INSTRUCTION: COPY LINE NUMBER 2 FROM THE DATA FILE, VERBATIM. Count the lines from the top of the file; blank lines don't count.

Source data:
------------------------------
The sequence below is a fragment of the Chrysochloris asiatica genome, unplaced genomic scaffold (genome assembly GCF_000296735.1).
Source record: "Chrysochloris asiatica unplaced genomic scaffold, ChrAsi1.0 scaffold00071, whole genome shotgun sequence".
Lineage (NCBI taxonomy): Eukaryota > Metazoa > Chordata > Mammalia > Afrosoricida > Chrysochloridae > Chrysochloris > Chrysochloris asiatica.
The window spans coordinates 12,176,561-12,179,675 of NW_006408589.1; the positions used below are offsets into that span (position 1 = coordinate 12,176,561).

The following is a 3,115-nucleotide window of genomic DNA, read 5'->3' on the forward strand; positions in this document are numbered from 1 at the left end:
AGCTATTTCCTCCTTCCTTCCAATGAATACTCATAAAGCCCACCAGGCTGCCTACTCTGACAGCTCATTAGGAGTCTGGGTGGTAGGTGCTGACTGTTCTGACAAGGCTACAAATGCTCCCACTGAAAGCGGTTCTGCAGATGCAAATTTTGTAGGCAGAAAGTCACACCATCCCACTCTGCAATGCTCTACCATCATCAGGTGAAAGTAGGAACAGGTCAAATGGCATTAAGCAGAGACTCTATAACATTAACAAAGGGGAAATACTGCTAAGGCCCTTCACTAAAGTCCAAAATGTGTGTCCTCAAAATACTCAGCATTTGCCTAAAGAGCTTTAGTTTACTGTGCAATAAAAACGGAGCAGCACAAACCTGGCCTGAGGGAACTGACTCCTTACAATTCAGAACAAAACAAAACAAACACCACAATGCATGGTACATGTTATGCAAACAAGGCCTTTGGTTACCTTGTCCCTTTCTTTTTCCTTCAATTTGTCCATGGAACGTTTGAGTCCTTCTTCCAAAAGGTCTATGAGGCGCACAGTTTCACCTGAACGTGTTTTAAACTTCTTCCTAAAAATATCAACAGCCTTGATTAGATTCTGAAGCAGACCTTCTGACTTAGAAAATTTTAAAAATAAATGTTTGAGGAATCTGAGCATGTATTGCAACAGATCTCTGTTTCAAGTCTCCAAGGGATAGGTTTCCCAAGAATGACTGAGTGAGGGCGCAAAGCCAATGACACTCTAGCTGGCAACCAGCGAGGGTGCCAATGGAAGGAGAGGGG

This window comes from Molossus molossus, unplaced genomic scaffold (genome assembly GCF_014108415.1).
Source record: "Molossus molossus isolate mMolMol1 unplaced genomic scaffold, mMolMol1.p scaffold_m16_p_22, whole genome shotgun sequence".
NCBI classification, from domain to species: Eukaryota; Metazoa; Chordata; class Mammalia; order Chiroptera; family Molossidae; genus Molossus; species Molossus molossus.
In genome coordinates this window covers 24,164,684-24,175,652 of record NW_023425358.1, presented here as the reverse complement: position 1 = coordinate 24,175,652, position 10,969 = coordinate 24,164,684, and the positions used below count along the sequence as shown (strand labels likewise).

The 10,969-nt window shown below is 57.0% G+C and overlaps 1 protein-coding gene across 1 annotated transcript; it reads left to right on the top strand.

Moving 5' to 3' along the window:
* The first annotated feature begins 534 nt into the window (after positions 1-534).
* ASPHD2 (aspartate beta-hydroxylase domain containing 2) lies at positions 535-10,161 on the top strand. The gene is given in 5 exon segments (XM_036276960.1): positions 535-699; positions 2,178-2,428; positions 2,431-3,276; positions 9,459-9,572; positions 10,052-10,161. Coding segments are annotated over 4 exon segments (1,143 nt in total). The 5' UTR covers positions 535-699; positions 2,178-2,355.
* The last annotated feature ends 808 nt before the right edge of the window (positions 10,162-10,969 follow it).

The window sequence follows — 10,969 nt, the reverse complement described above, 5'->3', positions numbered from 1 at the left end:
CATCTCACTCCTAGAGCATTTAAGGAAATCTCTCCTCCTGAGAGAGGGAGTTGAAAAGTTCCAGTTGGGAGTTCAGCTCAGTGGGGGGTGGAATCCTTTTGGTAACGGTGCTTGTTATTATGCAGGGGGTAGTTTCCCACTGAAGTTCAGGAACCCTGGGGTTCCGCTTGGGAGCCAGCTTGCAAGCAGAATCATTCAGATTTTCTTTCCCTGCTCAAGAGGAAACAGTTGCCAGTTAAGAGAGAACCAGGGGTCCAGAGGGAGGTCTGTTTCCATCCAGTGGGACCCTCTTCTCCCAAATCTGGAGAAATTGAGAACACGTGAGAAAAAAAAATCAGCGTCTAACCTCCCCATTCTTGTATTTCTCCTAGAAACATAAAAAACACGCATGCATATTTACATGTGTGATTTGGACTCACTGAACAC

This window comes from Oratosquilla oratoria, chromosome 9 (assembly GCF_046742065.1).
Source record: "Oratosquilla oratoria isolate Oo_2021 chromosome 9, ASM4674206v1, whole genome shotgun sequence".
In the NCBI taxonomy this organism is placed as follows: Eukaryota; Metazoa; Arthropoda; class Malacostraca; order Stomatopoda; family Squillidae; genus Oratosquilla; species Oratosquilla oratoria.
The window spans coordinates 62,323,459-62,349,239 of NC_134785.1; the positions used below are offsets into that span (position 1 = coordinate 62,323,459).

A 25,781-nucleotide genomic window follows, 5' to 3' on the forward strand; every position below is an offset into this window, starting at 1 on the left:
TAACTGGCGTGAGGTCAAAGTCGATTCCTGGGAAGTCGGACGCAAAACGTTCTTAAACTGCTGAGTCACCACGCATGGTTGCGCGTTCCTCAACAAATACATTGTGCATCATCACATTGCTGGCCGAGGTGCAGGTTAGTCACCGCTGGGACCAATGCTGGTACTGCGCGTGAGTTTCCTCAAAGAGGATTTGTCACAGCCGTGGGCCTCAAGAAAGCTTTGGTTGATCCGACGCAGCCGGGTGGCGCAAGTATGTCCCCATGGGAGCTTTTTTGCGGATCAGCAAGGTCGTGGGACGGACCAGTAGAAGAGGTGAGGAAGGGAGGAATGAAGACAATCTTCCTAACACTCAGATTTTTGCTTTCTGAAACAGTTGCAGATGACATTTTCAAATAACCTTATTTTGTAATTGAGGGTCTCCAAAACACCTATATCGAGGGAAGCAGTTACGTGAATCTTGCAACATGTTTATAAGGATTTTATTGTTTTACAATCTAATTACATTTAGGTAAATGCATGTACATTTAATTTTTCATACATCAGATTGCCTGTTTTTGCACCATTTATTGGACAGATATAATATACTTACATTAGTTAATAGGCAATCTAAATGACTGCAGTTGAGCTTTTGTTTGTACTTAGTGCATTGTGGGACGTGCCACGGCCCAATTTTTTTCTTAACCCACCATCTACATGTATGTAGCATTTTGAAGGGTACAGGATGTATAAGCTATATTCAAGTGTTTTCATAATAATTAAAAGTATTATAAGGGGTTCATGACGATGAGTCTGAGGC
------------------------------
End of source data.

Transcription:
Source record: "Chrysochloris asiatica unplaced genomic scaffold, ChrAsi1.0 scaffold00071, whole genome shotgun sequence".